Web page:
Nadal v Djokovic in 2011 Wimbledon Final, Who’ll Win?
It’s the final we thought we’d get at the French Open last month, but we have it now. Rafael Nadal and Novak Djokovic will resume the best rivalry in tennis for a 28th time Sunday on the hallowed lawns Wimbledon.
Nadal has the big edge in experience playing the Wimbledon final. The Spaniard is into his fifth consecutive final and he comes in having 20 straight matches at the biggest grass tournament in the world. The last player to beat Nadal at Wimbledon was back in 2007 when Roger Federer needs five sets to turn away the lefty – since 2005, Federer is the only player to beat Nadal at Wimbledon!
This fortnight, despite some continued injury issues, Nadal has been playing efficient, tactful tennis, and he appears to be peaking at just the right time.
Yesterday, after a rocky start against British favorite Andy Murray, Nadal found his gear crushing Murray in the final three sets for a comfortable win. Murray, who once again shriveled up on the biggest stage, helped the cause with a second set cliff, but still the way Nadal closed the match has build some significant positive momentum going into the final. And Rafa will need it.
Djokovic is coming off one of his biggest career victories defeating JW Tsonga in the semifinals. The win itself wasn’t the achievement, it was the end result. Djokovic’s victory assured the Serb of the No. 1 ranking come Monday, fulfilling a childhood dream of officially becoming the best player in tennis.
Through the event, Djokovic, like Nadal, probably hasn’t been at the level we saw during the clay stretch or even earlier in the season on the hard courts. Djokovic was still good enough, steady enough to reach his first Wimbledon final.
In their meetings, Nadal holds the big leads 16-11. But, and it’s a big but, Djokovic has won the last four meetings, all this year and all in big-time finals.
“His mental position over me today is probably a little bit better because he won the last four finals against me,” Nadal said. “And that’s what it is. I’m here. I’m try my best. I think I’m playing well, really well. We will see what’s going on on Sunday, no? I will try my best. I have to play aggressive. I have to play with intensity, with rhythm. That’s what I gonna try.”
Nadal, however, will be buoyed by the fact that in Grand Slam matches and best-of-five encounters, he’s never lost to Djokovic leading 6-0. And that’s massive.
It’s one thing to beat Nadal in Madrid or Indian Wells, it’s another to beat him in a Slam. Nadal knows it. Novak knows it.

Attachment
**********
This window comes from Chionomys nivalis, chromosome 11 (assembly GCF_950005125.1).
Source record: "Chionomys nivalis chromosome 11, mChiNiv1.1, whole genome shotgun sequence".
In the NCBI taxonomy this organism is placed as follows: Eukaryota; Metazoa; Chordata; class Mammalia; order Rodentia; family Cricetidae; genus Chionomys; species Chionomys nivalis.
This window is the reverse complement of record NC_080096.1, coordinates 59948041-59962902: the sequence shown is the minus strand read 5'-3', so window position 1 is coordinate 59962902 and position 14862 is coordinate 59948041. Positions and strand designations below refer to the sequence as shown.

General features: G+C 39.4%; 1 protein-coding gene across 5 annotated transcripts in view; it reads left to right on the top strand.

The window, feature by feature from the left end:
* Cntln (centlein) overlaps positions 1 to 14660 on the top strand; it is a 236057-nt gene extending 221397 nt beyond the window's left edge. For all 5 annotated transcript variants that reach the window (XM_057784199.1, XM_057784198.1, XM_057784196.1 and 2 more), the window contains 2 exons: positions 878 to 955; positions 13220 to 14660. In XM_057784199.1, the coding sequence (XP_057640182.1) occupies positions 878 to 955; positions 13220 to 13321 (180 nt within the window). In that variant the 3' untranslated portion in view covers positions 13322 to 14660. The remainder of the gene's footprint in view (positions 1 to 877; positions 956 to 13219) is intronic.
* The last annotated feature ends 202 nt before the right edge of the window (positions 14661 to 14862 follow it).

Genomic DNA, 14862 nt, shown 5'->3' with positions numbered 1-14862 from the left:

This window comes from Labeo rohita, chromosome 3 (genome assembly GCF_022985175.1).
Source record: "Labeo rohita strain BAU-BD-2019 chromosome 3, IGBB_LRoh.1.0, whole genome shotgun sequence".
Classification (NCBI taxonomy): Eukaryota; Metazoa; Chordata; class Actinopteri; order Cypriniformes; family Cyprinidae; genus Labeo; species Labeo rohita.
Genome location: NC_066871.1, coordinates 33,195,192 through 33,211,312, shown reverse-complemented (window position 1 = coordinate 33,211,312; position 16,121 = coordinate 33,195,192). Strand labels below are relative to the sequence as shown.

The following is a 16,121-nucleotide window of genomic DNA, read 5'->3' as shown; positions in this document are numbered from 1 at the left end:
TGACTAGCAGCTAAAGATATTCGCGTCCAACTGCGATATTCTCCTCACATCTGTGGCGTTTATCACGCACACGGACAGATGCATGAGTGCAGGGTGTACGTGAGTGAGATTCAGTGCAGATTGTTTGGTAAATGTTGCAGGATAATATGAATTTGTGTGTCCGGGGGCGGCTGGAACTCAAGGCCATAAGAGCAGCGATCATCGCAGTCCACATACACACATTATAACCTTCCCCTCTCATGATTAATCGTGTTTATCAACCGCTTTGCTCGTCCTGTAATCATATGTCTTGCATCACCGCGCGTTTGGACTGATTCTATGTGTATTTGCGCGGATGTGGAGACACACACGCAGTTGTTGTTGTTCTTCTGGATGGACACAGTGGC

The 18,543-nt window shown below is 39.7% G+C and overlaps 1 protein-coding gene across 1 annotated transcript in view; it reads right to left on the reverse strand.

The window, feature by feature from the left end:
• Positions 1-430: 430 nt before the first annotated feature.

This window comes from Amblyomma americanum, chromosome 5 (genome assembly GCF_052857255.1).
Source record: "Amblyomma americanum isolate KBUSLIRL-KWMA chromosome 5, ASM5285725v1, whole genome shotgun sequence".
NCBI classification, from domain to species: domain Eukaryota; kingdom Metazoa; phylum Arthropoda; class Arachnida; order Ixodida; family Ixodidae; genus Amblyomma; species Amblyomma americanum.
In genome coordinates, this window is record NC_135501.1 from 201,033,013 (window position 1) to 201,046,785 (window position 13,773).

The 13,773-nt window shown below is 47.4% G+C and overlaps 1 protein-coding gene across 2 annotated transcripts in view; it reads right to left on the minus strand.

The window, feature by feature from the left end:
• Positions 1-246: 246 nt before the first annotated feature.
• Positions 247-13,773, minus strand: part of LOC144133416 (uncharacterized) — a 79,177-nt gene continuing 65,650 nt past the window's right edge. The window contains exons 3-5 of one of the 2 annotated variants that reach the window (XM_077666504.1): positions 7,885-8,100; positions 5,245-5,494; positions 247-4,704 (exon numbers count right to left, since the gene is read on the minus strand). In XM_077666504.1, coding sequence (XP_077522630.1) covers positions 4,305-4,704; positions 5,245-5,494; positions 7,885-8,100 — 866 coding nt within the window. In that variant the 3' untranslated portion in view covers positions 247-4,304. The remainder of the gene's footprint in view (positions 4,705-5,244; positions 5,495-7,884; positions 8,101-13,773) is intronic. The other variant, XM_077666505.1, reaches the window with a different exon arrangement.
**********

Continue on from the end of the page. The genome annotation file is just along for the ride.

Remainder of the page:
“It is quite different playing Nadal in a Grand Slam because it’s a best of five,” said Djokovic. “So physically we all know that he’s superior and he’s the strongest player around, you know, most prepared. So I’m ready for long rallies, you know, long points. You know, I need to be physically ready, which I am. I feel fit in this moment, and mentally obviously motivated. It’s my first Wimbledon final. The four times I won against him this year can probably help me in some ways mentally prior to this match.”
At the start of the tournament I picked this final and I chose Nadal to beat Djokovic. And I think that’s how it still plays out.
Novak certainly can harm Nadal, there is no question. And Nadal really isn’t at his best right now, so there is some vulnerability. I do think, however, that Djokovic has to be feeling a little bit of relief after finally attaining the No. 1 ranking. That has to factor in.
For me, I think Novak will let down every so slightly leaving the door open for Rafa and that’s the difference. As we know with Nadal, there’s no give, no second gear. He may have lost his top ranking but I’d bet he’d gladly trade those four losses to Djokovic in the Masters tournament finals for a third Wimbledon title and 11th career Slam, and I think Sunday Nadal wins it in four sets.
Djokovic has been the best player this season and he certainly has the skillset needed to beat Nadal, as he’s proven all year. But I just can’t see him beating Rafa for a fifth straight time, and all in finals. Rafa won’t allow it.
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